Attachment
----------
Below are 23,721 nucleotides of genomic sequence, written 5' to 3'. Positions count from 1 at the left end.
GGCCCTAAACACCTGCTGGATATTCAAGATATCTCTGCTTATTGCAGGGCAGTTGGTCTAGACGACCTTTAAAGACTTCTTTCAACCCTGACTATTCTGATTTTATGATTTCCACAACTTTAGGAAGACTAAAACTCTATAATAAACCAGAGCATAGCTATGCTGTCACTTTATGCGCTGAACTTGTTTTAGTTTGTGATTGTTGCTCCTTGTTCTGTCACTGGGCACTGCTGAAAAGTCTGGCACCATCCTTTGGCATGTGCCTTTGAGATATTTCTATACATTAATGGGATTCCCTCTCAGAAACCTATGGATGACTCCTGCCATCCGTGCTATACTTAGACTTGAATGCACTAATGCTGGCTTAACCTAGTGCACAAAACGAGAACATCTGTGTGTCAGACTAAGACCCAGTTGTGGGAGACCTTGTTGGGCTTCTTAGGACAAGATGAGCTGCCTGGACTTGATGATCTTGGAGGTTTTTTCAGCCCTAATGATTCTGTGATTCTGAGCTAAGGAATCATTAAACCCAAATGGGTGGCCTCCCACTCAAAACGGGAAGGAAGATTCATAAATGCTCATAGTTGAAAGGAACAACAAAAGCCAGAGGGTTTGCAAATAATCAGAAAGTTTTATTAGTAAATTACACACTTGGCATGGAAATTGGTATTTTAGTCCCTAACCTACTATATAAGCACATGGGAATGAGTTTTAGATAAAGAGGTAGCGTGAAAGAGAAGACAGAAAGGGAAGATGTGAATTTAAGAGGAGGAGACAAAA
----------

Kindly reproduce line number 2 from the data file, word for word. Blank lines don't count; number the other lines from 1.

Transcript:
GGCCCTAAACACCTGCTGGATATTCAAGATATCTCTGCTTATTGCAGGGCAGTTGGTCTAGACGACCTTTAAAGACTTCTTTCAACCCTGACTATTCTGATTTTATGATTTCCACAACTTTAGGAAGACTAAAACTCTATAATAAACCAGAGCATAGCTATGCTGTCACTTTATGCGCTGAACTTGTTTTAGTTTGTGATTGTTGCTCCTTGTTCTGTCACTGGGCACTGCTGAAAAGTCTGGCACCATCCTTTGGCATGTGCCTTTGAGATATTTCTATACATTAATGGGATTCCCTCTCAGAAACCTATGGATGACTCCTGCCATCCGTGCTATACTTAGACTTGAATGCACTAATGCTGGCTTAACCTAGTGCACAAAACGAGAACATCTGTGTGTCAGACTAAGACCCAGTTGTGGGAGACCTTGTTGGGCTTCTTAGGACAAGATGAGCTGCCTGGACTTGATGATCTTGGAGGTTTTTTCAGCCCTAATGATTCTGTGATTCTGAGCTAAGGAATCATTAAACCCAAATGGGTGGCCTCCCACTCAAAACGGGAAGGAAGATTCATAAATGCTCATAGTTGAAAGGAACAACAAAAGCCAGAGGGTTTGCAAATAATCAGAAAGTTTTATTAGTAAATTACACACTTGGCATGGAAATTGGTATTTTAGTCCCTAACCTACTATATAAGCACATGGGAATGAGTTTTAGATAAAGAGGTAGCGTGAAAGAGAAGACAGAAAGGGAAGATGTGAATTTAAGAGGAGGAGACAAAA